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William George Moody, MC, MBE

William George Moody, MC, MBE

Male 1921 - 2010  (88 years)


George Royes remembered by Bill Moody

A Tribute to Georgie Royes by Bill Moody

From a tape sent to Paddy Royes in memory of her husband George who died 18 Apr 1990 recorded by his cousin Bill Moody. Transcribed to text by Glenda (Weatherburn) Pollard. We are not sure of the spelling of some names of people and places.


George, in hospital you told me that I was the best medicine for you, and I hope now that this tape will be some good medicine for you, Paddy in this time of grief and loneliness.

I guess that George and I were more intimate than just being cousins, I think we were very, very good friends. Of course, we grew up together. He grew up in Mareeba and I grew up in Herberton, until I moved to Mareeba when I was 15 ‘cause I couldn’t get a job in Herberton. By that time George was working at Jack & Newell’s in the drapery department and my first job was in the office as cashier.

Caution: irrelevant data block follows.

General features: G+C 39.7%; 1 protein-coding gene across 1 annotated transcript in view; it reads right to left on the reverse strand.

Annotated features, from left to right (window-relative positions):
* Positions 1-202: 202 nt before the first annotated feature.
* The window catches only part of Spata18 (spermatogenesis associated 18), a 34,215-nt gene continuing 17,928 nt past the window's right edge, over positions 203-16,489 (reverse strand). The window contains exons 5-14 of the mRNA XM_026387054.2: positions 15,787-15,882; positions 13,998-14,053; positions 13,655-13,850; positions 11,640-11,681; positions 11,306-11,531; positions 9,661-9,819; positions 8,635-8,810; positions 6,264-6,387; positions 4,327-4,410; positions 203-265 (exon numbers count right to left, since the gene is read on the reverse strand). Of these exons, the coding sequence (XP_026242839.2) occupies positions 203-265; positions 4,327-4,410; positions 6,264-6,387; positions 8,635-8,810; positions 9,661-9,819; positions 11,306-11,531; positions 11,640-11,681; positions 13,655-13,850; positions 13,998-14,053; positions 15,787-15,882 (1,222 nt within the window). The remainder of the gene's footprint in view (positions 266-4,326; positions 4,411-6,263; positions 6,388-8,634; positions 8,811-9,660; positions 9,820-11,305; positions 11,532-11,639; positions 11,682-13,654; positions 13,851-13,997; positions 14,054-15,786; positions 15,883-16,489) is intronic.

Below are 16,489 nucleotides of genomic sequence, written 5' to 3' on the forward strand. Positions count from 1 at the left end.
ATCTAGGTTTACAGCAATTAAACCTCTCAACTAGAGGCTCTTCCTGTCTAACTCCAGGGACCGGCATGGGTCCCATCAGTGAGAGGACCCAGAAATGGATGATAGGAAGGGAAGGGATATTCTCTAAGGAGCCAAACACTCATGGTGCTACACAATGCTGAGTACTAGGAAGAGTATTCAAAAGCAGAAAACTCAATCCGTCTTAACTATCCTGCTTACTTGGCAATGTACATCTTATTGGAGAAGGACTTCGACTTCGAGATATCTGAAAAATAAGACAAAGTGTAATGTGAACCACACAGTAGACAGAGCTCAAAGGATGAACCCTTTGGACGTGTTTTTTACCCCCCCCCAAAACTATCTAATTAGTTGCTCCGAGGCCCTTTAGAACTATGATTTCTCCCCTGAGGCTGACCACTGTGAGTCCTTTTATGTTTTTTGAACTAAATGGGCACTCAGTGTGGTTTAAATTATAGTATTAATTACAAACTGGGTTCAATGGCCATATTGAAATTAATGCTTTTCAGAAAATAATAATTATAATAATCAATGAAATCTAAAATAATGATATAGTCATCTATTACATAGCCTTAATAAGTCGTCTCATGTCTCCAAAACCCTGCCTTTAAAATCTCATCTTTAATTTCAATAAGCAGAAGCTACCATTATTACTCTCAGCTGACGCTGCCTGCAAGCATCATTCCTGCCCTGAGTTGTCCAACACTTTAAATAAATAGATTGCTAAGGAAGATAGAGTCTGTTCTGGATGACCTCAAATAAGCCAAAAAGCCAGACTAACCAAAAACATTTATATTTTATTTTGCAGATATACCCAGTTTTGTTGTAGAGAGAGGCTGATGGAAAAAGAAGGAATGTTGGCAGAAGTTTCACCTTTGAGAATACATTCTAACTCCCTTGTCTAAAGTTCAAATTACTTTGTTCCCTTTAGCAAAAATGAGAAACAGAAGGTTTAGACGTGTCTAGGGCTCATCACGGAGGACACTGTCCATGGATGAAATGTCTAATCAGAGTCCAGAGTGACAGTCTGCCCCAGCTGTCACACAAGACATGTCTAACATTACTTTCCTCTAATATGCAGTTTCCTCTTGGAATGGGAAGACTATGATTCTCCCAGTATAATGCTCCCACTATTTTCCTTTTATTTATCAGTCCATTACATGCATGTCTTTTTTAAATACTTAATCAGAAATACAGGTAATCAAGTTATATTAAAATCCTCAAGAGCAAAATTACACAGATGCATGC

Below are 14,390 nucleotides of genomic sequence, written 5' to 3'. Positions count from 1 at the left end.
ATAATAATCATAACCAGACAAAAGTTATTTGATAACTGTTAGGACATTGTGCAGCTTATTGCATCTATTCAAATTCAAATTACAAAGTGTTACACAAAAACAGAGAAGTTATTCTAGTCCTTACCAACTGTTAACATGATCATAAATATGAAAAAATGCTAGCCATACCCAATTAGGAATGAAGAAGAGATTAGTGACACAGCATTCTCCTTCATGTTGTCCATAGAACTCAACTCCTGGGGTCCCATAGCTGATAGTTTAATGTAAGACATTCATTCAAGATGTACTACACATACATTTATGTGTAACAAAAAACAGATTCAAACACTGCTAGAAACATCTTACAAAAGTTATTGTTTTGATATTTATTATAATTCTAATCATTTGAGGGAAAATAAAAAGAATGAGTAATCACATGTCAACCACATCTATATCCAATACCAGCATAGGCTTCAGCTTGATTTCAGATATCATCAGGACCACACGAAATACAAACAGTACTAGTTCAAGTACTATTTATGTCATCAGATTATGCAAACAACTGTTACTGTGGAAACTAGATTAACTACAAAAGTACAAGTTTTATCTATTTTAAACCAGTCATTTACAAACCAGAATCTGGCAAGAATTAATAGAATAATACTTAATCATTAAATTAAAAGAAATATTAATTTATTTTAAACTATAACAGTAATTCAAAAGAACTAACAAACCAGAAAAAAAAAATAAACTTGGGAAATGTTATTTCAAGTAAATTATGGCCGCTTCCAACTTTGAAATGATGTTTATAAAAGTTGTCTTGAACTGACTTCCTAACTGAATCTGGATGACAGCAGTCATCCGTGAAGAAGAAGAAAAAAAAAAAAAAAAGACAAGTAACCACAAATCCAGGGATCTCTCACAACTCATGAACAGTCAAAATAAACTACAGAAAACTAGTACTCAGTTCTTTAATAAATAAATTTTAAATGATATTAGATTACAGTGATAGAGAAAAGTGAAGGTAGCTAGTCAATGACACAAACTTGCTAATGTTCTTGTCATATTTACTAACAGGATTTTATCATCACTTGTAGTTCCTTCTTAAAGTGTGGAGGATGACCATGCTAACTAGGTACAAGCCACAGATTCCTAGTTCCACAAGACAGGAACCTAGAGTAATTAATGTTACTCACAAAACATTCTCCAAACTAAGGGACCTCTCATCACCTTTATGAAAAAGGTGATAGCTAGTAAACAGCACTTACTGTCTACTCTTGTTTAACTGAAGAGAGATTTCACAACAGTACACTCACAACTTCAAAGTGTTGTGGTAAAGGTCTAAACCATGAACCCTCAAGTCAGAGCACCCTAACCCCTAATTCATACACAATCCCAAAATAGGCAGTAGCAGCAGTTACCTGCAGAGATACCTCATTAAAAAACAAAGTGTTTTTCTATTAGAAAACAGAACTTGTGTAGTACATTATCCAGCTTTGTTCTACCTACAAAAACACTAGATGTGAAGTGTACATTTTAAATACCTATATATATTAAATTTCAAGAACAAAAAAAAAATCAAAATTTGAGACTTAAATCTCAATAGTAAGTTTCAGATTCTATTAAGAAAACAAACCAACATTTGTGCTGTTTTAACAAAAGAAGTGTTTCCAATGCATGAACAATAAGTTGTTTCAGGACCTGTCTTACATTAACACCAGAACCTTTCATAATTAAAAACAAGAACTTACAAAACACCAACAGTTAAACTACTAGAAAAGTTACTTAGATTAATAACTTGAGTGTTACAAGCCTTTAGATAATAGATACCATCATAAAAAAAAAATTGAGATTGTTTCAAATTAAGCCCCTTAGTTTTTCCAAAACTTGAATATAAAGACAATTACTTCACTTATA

But even before then, when we were about 5 or 6, I would go to Aunty Barbs (Barbara Dawson nee Moody) and Aunty Minn’s (Mary Jane Royes nee Moody) sleep over at Aunty Minn's, and that's where George and I really got to know each other. He would come up to Herberton also and have holidays with us up there. In those days we’d go up into the hills in Herberton, we were great walkers and it was nothing for us to walk out to Wondecla or up to Moomin and go up to the dam from whence the water was reticulated to Herberton. We’d fish, we’d play cowboys and Indians. At times we would go up into the mining area. We knew the owner of the Ly-ee-Moon, which was a tin mine.